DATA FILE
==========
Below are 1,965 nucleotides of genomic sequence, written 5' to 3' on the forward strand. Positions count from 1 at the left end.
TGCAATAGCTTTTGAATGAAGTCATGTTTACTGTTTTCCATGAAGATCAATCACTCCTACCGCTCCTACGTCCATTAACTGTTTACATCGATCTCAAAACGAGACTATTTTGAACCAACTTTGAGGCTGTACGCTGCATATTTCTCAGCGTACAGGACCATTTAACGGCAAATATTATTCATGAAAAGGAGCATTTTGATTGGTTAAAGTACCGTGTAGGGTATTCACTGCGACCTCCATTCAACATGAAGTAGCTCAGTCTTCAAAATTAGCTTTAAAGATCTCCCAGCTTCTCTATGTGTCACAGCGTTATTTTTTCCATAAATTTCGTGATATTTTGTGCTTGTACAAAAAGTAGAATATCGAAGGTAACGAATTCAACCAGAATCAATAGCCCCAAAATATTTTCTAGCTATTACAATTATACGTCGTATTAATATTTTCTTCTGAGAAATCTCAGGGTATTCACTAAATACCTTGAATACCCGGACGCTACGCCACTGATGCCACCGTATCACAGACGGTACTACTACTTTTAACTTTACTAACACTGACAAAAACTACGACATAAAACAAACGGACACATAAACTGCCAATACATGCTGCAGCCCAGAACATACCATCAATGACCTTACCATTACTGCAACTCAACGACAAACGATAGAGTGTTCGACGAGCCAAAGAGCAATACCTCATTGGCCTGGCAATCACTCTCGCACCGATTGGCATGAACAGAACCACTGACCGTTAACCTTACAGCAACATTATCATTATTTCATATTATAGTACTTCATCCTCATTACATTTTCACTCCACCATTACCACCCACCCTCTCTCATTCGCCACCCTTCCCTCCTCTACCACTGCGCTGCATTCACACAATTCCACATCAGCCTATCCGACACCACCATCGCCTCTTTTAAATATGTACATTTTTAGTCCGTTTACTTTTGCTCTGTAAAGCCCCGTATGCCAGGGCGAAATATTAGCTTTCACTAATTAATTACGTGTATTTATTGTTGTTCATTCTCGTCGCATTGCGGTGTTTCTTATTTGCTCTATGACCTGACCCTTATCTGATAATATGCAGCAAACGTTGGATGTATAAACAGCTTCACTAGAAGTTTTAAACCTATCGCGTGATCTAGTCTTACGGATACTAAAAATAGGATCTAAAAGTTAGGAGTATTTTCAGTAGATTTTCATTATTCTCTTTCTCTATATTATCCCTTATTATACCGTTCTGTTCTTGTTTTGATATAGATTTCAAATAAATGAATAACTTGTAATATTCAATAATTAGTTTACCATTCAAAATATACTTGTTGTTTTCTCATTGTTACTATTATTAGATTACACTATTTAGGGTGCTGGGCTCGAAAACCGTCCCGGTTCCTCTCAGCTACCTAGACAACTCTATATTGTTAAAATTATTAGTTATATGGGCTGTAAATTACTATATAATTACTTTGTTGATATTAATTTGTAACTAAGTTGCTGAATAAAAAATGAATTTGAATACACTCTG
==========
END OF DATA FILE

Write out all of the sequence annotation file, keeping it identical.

Below are 1,965 nucleotides of genomic sequence, written 5' to 3' on the forward strand. Positions count from 1 at the left end.
TGCAATAGCTTTTGAATGAAGTCATGTTTACTGTTTTCCATGAAGATCAATCACTCCTACCGCTCCTACGTCCATTAACTGTTTACATCGATCTCAAAACGAGACTATTTTGAACCAACTTTGAGGCTGTACGCTGCATATTTCTCAGCGTACAGGACCATTTAACGGCAAATATTATTCATGAAAAGGAGCATTTTGATTGGTTAAAGTACCGTGTAGGGTATTCACTGCGACCTCCATTCAACATGAAGTAGCTCAGTCTTCAAAATTAGCTTTAAAGATCTCCCAGCTTCTCTATGTGTCACAGCGTTATTTTTTCCATAAATTTCGTGATATTTTGTGCTTGTACAAAAAGTAGAATATCGAAGGTAACGAATTCAACCAGAATCAATAGCCCCAAAATATTTTCTAGCTATTACAATTATACGTCGTATTAATATTTTCTTCTGAGAAATCTCAGGGTATTCACTAAATACCTTGAATACCCGGACGCTACGCCACTGATGCCACCGTATCACAGACGGTACTACTACTTTTAACTTTACTAACACTGACAAAAACTACGACATAAAACAAACGGACACATAAACTGCCAATACATGCTGCAGCCCAGAACATACCATCAATGACCTTACCATTACTGCAACTCAACGACAAACGATAGAGTGTTCGACGAGCCAAAGAGCAATACCTCATTGGCCTGGCAATCACTCTCGCACCGATTGGCATGAACAGAACCACTGACCGTTAACCTTACAGCAACATTATCATTATTTCATATTATAGTACTTCATCCTCATTACATTTTCACTCCACCATTACCACCCACCCTCTCTCATTCGCCACCCTTCCCTCCTCTACCACTGCGCTGCATTCACACAATTCCACATCAGCCTATCCGACACCACCATCGCCTCTTTTAAATATGTACATTTTTAGTCCGTTTACTTTTGCTCTGTAAAGCCCCGTATGCCAGGGCGAAATATTAGCTTTCACTAATTAATTACGTGTATTTATTGTTGTTCATTCTCGTCGCATTGCGGTGTTTCTTATTTGCTCTATGACCTGACCCTTATCTGATAATATGCAGCAAACGTTGGATGTATAAACAGCTTCACTAGAAGTTTTAAACCTATCGCGTGATCTAGTCTTACGGATACTAAAAATAGGATCTAAAAGTTAGGAGTATTTTCAGTAGATTTTCATTATTCTCTTTCTCTATATTATCCCTTATTATACCGTTCTGTTCTTGTTTTGATATAGATTTCAAATAAATGAATAACTTGTAATATTCAATAATTAGTTTACCATTCAAAATATACTTGTTGTTTTCTCATTGTTACTATTATTAGATTACACTATTTAGGGTGCTGGGCTCGAAAACCGTCCCGGTTCCTCTCAGCTACCTAGACAACTCTATATTGTTAAAATTATTAGTTATATGGGCTGTAAATTACTATATAATTACTTTGTTGATATTAATTTGTAACTAAGTTGCTGAATAAAAAATGAATTTGAATACACTCTG